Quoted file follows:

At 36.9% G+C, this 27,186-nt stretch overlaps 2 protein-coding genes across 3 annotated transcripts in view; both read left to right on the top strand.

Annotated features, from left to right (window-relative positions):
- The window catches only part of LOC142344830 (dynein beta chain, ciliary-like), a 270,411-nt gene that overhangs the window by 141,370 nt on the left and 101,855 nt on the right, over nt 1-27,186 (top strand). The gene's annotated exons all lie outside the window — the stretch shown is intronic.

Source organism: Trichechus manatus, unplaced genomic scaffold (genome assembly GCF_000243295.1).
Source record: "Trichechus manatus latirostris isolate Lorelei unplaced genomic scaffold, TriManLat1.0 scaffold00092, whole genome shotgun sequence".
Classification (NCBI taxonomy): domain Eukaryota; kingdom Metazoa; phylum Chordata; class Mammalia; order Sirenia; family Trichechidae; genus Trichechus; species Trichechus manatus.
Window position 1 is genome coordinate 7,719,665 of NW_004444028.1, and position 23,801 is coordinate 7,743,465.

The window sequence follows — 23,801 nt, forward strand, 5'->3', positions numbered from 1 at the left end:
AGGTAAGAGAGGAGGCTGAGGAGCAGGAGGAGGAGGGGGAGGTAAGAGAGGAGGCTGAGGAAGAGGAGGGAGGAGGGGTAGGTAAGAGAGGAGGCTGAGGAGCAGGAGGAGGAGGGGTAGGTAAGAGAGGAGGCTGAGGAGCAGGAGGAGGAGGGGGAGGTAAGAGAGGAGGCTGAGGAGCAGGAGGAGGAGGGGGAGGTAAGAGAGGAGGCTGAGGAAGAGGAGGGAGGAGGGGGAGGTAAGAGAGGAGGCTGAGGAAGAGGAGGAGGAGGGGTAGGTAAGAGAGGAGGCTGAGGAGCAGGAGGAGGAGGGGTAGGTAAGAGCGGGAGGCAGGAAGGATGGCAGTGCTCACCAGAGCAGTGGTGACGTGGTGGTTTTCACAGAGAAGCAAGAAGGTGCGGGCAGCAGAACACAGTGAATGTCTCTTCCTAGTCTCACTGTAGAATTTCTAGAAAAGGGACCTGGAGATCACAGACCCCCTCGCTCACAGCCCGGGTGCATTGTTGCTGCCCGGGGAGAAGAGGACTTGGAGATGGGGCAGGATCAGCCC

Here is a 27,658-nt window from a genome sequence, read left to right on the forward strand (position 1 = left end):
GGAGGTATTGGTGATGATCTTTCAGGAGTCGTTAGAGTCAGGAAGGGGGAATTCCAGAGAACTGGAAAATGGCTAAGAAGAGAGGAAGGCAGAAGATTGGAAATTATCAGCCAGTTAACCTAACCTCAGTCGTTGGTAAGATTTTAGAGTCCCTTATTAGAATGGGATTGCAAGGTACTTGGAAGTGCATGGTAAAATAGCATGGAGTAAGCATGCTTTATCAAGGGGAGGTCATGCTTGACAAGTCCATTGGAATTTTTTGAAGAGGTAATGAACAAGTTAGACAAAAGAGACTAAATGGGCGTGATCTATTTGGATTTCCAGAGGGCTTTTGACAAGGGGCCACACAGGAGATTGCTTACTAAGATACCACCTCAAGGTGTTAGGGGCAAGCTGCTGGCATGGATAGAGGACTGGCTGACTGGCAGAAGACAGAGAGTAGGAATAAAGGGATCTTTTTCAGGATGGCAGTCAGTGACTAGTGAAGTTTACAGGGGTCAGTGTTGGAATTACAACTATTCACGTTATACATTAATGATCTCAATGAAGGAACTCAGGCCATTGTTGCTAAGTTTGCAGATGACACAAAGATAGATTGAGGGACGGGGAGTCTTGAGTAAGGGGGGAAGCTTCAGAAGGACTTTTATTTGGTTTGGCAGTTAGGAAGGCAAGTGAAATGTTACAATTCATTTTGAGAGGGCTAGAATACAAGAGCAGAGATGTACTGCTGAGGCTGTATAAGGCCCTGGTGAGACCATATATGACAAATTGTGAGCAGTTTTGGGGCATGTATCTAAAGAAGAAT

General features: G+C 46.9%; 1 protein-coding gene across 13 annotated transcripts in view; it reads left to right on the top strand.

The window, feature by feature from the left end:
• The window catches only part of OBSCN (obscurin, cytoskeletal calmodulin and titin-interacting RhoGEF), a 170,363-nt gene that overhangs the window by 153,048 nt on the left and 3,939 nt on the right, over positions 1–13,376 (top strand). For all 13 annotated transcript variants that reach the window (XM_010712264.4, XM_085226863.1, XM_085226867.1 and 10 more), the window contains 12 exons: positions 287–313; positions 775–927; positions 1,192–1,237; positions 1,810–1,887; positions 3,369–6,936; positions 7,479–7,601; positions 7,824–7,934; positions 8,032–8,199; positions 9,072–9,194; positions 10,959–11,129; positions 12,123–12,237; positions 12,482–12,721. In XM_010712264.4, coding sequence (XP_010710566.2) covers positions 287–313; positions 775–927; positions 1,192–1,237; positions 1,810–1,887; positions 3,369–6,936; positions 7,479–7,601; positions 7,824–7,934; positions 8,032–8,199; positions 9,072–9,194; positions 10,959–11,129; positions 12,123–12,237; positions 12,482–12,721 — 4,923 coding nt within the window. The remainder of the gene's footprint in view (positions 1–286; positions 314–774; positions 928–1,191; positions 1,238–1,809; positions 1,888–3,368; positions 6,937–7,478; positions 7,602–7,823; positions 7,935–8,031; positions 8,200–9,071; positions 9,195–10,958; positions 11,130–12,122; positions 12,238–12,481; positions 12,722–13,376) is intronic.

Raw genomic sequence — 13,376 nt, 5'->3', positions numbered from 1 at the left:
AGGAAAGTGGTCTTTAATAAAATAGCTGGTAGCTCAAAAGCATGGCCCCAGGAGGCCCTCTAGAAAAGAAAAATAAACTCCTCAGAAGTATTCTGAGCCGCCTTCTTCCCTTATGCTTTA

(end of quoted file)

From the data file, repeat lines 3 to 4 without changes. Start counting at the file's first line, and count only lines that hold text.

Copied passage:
- The window catches only part of LOC142344830 (dynein beta chain, ciliary-like), a 270,411-nt gene that overhangs the window by 141,370 nt on the left and 101,855 nt on the right, over nt 1-27,186 (top strand). The gene's annotated exons all lie outside the window — the stretch shown is intronic.

Source organism: Trichechus manatus, unplaced genomic scaffold (genome assembly GCF_000243295.1).